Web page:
Integrating Data from Multiple Sources to Estimate Transit-Land Use Interactions and Time-Varying Transit Origin-Destination Demand
AuthorLee, Sang Gu
KeywordsStop Aggregation Model
Symmetry of Transit Boarding and Alighting
Transit Demand Model
Alighting Probability Matrix
AdvisorHickman, Mark D.
MetadataShow full item record
PublisherThe University of Arizona.
RightsCopyright © is held by the author. Digital access to this material is made possible by the University Libraries, University of Arizona. Further transmission, reproduction or presentation (such as public display or performance) of protected items is prohibited except with permission of the author.
EmbargoRelease after 03-Dec-2013
AbstractThis research contributes to a very active body of literature on the application of Automated Data Collection Systems (ADCS) and openly shared data to public transportation planning. It also addresses the interaction between transit demand and land use patterns, a key component of generating time-varying origin-destination (O-D) matrices at a route level. An origin-destination (O-D) matrix describes the travel demand between two different locations and is indispensable information for most transportation applications, from strategic planning to traffic control and management. A transit passenger's O-D pair at the route level simply indicates the origin and destination stop along the considered route. Observing existing land use types (e.g., residential, commercial, institutional) within the catchment area of each stop can help in identifying existing transit demand at any given time or over time. The proposed research addresses incorporation of an alighting probability matrix (APM) - tabulating the probabilities that a passenger alights at stops downstream of the boarding at a specified stop - into a time-varying O-D estimation process, based on the passenger's trip purpose or activity locations represented by the interactions between transit demand and land use patterns. In order to examine these interactions, this research also uses a much larger dataset that has been automatically collected from various electronic technologies: Automated Fare Collection (AFC) systems and Automated Passenger Counter (APC) systems, in conjunction with other readily available data such as Google's General Transit Feed Specification (GTFS) and parcel-level land use data. The large and highly detailed datasets have the capability of rectifying limitations of manual data collection (e.g., on-board survey) as well as enhancing any existing decision-making tools. This research proposes use of Google's GTFS for a bus stop aggregation model (SAM) based on distance between individual stops, textual similarity, and common service areas. By measuring land use types within a specified service area based on SAM, this research helps in advancing our understanding of transit demand in the vicinity of bus stops. In addition, a systematic matching technique for aggregating stops (SAM) allows us to analyze the symmetry of boarding and alightings, which can observe a considerable passenger flow between specific time periods and symmetry by time period pairs (e.g., between AM and PM peaks) on an individual day. This research explores the potential generation of a time-varying O-D matrix from APC data, in conjunction with integrated land use and transportation models. This research aims at incorporating all valuable information - the time-varying alighting probability matrix (TAPM) that represents on-board passengers' trip purpose - into the O-D estimation process. A practical application is based on APC data on a specific transit route in the Minneapolis - St. Paul metropolitan area. This research can also provide other practical implications. It can help transit agencies and policy makers to develop decision-making tools to support transit planning, using improved databases with transit-related ADCS and parcel-level land use data. As a result, this work not only has direct implications for the design and operation of future urban public transport systems (e.g., more precise bus scheduling, improve service to public transport users), but also for urban planning (e.g., for transit oriented urban development) and travel forecasting.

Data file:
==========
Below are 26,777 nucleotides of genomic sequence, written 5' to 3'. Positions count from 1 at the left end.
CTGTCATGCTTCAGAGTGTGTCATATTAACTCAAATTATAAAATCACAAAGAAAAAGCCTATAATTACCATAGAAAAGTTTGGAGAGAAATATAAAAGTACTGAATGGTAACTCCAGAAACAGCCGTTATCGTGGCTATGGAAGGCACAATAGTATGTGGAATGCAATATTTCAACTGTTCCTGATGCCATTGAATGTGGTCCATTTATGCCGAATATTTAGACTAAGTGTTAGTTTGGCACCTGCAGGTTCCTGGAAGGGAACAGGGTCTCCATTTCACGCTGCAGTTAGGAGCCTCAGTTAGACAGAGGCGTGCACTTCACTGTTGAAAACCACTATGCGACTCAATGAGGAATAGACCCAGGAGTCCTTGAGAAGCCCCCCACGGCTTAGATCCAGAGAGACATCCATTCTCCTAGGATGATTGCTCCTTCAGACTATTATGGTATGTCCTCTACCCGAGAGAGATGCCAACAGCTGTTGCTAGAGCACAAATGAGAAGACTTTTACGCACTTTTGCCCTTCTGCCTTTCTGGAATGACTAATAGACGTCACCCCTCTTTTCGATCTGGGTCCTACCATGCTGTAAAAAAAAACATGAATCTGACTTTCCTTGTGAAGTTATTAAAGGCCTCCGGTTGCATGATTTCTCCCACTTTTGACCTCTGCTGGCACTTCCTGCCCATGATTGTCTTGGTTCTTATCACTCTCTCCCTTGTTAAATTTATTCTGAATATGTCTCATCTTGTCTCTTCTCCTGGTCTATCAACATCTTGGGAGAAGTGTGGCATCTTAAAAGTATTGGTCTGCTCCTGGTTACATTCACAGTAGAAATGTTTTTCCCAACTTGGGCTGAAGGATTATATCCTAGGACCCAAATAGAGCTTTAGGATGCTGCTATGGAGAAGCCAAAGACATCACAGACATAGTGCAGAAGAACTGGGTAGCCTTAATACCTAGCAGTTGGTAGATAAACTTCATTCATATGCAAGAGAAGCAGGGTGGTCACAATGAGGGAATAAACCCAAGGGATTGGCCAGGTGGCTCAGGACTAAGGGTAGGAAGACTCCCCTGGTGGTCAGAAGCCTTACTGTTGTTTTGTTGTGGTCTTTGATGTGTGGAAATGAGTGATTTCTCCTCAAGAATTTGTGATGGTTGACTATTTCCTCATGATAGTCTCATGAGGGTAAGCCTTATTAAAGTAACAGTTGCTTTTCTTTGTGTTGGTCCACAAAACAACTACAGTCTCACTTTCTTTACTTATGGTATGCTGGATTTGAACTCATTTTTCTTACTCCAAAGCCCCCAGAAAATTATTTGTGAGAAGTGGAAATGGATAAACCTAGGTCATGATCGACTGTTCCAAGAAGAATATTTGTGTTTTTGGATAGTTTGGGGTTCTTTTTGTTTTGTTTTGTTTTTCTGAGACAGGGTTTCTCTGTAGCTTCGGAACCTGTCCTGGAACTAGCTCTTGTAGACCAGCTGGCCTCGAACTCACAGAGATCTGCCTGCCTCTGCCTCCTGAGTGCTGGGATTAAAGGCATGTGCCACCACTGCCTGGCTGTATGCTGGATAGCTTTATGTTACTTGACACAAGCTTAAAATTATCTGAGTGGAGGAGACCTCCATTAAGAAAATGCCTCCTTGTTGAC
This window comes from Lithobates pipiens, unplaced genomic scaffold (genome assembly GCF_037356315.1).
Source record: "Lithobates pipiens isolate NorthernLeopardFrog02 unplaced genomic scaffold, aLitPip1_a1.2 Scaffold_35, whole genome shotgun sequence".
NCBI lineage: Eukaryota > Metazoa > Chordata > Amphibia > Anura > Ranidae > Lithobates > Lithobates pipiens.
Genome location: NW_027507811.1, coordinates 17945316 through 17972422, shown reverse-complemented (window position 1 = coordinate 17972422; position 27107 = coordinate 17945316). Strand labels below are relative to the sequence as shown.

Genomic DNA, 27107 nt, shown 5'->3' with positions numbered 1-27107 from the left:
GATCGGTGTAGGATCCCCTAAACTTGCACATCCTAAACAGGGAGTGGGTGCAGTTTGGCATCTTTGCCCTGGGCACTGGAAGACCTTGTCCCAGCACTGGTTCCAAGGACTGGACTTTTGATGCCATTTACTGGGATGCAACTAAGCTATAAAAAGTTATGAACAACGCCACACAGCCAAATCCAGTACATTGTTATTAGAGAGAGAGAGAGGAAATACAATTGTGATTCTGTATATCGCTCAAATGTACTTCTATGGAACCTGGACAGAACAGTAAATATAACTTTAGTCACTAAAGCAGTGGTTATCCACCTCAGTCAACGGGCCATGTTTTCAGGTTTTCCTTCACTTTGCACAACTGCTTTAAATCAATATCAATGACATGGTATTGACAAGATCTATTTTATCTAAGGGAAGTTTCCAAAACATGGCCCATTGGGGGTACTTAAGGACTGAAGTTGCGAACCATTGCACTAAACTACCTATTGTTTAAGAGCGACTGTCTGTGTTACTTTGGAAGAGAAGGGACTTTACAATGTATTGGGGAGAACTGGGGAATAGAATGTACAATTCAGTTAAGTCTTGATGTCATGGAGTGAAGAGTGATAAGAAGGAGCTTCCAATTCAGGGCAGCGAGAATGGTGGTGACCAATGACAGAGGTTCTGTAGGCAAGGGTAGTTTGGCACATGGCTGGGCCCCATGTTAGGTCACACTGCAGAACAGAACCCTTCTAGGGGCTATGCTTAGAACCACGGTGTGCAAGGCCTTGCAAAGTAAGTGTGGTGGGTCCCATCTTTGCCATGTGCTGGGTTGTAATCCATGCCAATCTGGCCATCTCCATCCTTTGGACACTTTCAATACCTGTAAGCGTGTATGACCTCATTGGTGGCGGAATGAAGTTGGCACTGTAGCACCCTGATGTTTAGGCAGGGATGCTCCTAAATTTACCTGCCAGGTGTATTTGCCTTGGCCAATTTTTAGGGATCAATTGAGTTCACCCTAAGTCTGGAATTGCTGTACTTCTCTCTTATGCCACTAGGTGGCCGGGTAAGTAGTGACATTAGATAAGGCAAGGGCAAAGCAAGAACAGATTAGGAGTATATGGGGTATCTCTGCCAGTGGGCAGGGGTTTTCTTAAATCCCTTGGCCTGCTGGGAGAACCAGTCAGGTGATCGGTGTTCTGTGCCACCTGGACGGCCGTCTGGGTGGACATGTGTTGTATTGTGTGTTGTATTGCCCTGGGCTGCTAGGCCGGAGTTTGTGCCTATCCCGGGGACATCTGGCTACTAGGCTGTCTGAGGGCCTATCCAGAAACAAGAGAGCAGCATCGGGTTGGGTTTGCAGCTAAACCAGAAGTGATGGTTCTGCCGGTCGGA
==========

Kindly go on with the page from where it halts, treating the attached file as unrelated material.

Degree ProgramGraduate College